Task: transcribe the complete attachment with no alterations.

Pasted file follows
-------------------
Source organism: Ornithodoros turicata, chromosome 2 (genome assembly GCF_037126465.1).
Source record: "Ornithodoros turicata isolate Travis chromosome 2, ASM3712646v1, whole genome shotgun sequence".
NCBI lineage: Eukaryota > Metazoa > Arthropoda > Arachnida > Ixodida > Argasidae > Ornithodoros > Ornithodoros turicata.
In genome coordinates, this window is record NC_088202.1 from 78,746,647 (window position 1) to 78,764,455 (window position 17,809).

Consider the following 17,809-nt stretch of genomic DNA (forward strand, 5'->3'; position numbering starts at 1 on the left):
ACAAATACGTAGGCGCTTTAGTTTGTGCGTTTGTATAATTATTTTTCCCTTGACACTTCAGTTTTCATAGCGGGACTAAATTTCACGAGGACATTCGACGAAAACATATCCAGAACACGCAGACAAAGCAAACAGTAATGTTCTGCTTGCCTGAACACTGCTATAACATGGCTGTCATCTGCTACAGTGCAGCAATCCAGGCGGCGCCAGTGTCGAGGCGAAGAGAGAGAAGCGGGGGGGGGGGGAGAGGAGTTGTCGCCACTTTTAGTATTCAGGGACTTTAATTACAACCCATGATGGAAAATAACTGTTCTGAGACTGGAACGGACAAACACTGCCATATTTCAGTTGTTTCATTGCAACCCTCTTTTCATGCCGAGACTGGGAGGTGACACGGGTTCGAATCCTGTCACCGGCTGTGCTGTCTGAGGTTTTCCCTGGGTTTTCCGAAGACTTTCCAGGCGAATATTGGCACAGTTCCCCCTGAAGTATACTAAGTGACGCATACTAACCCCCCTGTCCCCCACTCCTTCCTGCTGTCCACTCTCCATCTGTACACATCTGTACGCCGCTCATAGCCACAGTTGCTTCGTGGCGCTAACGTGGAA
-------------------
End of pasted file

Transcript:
Source organism: Ornithodoros turicata, chromosome 2 (genome assembly GCF_037126465.1).
Source record: "Ornithodoros turicata isolate Travis chromosome 2, ASM3712646v1, whole genome shotgun sequence".
NCBI lineage: Eukaryota > Metazoa > Arthropoda > Arachnida > Ixodida > Argasidae > Ornithodoros > Ornithodoros turicata.
In genome coordinates, this window is record NC_088202.1 from 78,746,647 (window position 1) to 78,764,455 (window position 17,809).

Consider the following 17,809-nt stretch of genomic DNA (forward strand, 5'->3'; position numbering starts at 1 on the left):
ACAAATACGTAGGCGCTTTAGTTTGTGCGTTTGTATAATTATTTTTCCCTTGACACTTCAGTTTTCATAGCGGGACTAAATTTCACGAGGACATTCGACGAAAACATATCCAGAACACGCAGACAAAGCAAACAGTAATGTTCTGCTTGCCTGAACACTGCTATAACATGGCTGTCATCTGCTACAGTGCAGCAATCCAGGCGGCGCCAGTGTCGAGGCGAAGAGAGAGAAGCGGGGGGGGGGGGAGAGGAGTTGTCGCCACTTTTAGTATTCAGGGACTTTAATTACAACCCATGATGGAAAATAACTGTTCTGAGACTGGAACGGACAAACACTGCCATATTTCAGTTGTTTCATTGCAACCCTCTTTTCATGCCGAGACTGGGAGGTGACACGGGTTCGAATCCTGTCACCGGCTGTGCTGTCTGAGGTTTTCCCTGGGTTTTCCGAAGACTTTCCAGGCGAATATTGGCACAGTTCCCCCTGAAGTATACTAAGTGACGCATACTAACCCCCCTGTCCCCCACTCCTTCCTGCTGTCCACTCTCCATCTGTACACATCTGTACGCCGCTCATAGCCACAGTTGCTTCGTGGCGCTAACGTGGAA